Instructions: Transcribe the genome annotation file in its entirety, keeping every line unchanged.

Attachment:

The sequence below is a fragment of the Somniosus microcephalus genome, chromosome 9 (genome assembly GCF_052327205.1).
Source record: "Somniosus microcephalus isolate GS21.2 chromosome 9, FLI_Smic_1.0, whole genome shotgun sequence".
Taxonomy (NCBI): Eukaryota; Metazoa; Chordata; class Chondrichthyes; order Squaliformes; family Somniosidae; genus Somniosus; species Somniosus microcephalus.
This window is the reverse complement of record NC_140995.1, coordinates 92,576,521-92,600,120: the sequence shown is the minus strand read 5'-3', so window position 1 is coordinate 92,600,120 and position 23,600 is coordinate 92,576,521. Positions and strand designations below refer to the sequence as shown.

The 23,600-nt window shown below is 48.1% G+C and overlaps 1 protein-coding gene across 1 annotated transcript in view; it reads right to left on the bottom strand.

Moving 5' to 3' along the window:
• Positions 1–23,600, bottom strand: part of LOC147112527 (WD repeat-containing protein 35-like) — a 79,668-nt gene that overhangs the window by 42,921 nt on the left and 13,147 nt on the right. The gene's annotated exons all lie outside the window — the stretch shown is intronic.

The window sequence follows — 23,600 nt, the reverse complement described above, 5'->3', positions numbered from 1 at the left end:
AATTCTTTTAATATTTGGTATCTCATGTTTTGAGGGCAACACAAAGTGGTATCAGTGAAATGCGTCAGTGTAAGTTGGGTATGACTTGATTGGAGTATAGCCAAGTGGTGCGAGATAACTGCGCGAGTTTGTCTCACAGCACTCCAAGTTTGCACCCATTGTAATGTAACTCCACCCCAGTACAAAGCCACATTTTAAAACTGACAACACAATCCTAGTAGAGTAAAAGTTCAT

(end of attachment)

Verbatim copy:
The sequence below is a fragment of the Somniosus microcephalus genome, chromosome 9 (genome assembly GCF_052327205.1).
Source record: "Somniosus microcephalus isolate GS21.2 chromosome 9, FLI_Smic_1.0, whole genome shotgun sequence".
Taxonomy (NCBI): Eukaryota; Metazoa; Chordata; class Chondrichthyes; order Squaliformes; family Somniosidae; genus Somniosus; species Somniosus microcephalus.
This window is the reverse complement of record NC_140995.1, coordinates 92,576,521-92,600,120: the sequence shown is the minus strand read 5'-3', so window position 1 is coordinate 92,600,120 and position 23,600 is coordinate 92,576,521. Positions and strand designations below refer to the sequence as shown.

The 23,600-nt window shown below is 48.1% G+C and overlaps 1 protein-coding gene across 1 annotated transcript in view; it reads right to left on the bottom strand.

Moving 5' to 3' along the window:
• Positions 1–23,600, bottom strand: part of LOC147112527 (WD repeat-containing protein 35-like) — a 79,668-nt gene that overhangs the window by 42,921 nt on the left and 13,147 nt on the right. The gene's annotated exons all lie outside the window — the stretch shown is intronic.

The window sequence follows — 23,600 nt, the reverse complement described above, 5'->3', positions numbered from 1 at the left end:
AATTCTTTTAATATTTGGTATCTCATGTTTTGAGGGCAACACAAAGTGGTATCAGTGAAATGCGTCAGTGTAAGTTGGGTATGACTTGATTGGAGTATAGCCAAGTGGTGCGAGATAACTGCGCGAGTTTGTCTCACAGCACTCCAAGTTTGCACCCATTGTAATGTAACTCCACCCCAGTACAAAGCCACATTTTAAAACTGACAACACAATCCTAGTAGAGTAAAAGTTCAT